As a hotel owner your main concerns will be to provide your guests with an enjoyable and memorable stay. The last thing you want is for your guests to find themselves involved in an accident or go away with any injuries, but sometimes these things happen. Health and safety laws and regulations are in place to help you to avoid these issues, and you need to be prepared. As the hotel owner you have to follow the laws and regulations and do everything you can to protect everyone coming and going through your establishment.
Risk assessments will help you to spot any areas and actions within your hotel that could result in accidents or injuries affecting either a member of staff or one of your guests. Risk assessments will help you to spot the hazards, define the risks and come up with ways to avoid the worst scenario happening. If the risks cannot be avoided you can also use the risk assessment to decide what protection or equipment you need to have to at least limit the hazards. There are versions of risk assessments for hotel owners available from the Health and Safety Executive but as a general rule of thumb yours should include:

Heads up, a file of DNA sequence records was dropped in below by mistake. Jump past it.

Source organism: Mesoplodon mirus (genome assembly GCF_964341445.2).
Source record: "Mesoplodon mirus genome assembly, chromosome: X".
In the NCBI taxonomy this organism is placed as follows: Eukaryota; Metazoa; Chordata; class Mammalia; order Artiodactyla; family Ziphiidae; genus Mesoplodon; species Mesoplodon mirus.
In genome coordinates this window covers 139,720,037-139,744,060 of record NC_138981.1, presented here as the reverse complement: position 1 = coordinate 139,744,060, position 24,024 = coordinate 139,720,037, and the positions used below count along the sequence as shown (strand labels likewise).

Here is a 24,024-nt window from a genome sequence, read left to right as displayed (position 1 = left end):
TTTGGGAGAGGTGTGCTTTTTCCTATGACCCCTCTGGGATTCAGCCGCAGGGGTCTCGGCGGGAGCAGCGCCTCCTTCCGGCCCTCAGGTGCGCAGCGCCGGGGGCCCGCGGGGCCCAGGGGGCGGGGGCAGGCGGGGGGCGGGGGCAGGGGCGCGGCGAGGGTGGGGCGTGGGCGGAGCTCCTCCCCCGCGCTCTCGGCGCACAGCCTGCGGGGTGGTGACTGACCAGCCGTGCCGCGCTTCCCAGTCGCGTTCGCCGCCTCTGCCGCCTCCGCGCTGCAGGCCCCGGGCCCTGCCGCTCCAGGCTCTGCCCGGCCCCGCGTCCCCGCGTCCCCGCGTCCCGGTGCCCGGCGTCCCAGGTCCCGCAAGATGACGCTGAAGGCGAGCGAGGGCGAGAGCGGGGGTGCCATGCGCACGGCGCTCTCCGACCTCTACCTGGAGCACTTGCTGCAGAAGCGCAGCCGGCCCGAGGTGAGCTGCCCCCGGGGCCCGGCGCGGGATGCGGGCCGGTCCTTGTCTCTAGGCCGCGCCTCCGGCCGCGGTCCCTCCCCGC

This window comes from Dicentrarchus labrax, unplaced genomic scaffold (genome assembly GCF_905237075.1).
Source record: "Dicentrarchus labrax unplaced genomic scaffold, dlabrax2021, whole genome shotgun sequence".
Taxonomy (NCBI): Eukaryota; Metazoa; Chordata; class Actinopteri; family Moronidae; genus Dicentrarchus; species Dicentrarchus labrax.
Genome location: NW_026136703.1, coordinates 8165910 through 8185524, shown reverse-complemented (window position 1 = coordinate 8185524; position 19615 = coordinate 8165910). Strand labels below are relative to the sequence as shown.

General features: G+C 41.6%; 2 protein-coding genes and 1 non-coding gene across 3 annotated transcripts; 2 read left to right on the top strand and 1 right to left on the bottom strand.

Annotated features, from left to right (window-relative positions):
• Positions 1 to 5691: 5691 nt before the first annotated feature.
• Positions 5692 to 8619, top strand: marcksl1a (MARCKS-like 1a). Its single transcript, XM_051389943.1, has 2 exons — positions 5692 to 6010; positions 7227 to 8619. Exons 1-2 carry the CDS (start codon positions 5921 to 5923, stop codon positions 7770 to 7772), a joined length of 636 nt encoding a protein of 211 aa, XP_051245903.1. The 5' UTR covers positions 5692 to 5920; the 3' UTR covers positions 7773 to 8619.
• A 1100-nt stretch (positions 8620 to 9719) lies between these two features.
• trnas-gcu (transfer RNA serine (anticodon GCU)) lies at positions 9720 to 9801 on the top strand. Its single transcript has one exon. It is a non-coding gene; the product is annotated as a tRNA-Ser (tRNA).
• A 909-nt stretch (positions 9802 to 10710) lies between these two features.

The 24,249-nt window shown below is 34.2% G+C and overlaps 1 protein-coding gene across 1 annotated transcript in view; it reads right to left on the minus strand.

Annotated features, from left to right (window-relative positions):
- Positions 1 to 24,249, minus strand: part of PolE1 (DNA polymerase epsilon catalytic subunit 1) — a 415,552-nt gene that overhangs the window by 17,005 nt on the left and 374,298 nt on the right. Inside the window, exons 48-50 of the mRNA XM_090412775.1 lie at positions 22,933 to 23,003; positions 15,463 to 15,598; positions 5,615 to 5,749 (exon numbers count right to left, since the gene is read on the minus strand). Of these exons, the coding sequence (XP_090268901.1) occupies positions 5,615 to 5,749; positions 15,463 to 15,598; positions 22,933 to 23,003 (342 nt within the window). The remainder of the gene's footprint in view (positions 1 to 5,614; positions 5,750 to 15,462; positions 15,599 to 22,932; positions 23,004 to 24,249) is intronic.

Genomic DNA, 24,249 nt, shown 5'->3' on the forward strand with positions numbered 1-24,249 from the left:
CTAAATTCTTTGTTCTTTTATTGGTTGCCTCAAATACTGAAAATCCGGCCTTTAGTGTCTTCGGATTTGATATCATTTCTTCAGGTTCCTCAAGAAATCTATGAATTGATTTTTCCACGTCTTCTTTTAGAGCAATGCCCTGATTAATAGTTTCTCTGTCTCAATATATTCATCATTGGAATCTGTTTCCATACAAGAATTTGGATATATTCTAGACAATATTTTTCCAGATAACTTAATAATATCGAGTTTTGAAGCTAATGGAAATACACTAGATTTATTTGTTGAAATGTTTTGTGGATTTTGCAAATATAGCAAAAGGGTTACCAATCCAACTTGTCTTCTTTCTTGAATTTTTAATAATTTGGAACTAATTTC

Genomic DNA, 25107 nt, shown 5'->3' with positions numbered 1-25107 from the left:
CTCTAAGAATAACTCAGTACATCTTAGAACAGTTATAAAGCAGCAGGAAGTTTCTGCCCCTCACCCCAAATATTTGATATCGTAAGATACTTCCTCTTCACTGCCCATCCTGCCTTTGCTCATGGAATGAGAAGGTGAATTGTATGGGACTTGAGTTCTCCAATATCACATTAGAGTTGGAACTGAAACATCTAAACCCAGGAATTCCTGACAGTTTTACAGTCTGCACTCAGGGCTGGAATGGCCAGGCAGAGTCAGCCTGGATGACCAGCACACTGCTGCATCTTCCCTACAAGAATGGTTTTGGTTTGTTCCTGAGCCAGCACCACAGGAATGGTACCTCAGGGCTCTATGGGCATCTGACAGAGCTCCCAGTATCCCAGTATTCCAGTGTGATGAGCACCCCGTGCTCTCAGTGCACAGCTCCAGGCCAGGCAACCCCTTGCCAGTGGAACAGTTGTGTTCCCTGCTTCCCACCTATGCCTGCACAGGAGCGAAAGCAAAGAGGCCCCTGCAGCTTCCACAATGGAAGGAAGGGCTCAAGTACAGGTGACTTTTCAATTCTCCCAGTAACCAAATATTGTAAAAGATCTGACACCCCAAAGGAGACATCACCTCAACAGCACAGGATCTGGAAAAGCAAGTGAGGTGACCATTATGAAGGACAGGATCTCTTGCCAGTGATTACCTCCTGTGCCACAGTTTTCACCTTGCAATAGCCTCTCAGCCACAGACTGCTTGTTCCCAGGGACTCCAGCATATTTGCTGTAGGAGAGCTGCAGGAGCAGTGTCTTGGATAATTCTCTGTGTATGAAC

The possible hazards
The staff that could be put in danger
The level of the risk and the precautions you can take
Recording your risk assessment and putting together a plan of action
Reviewing your risk assessment on a regular basis or when operations and systems change
Sharing your risk assessment with the people who it will affect
You’ll need to ensure all of your safety equipment is available and in good condition. Fire safety is obviously a major concern and a legal requirement, so it’s essential to have everything you need such as the extinguishers, smoke and fire alarms, fire evacuation plans, signs, fire doors and other equipment that will be identified by your fire risk assessment.
Protecting the Public
Health and safety involves many different areas, including providing first aid to your employees and your guests. You will need a suitable first aid kit and a provider who is trained in what to do if someone is injured. You should also think about the different provisions that would be essential or useful for you to have in your hotel, such as wheel chairs and the K5 Evacuation Chair.
The Equality Act will have further regulations for you to follow along with the health and safety laws. A golden rule is to make your premises accessible to everyone without discrimination. While it’s not always possible to do so you at least need to bear this in mind when altering the property. It’s easy to feel overwhelmed but there is plenty of help and documentation available that will break down your required actions for you. If in doubt consider asking for a health and safety specialist to come into your hotel to help you find the errors and lack of compliance with an audit.
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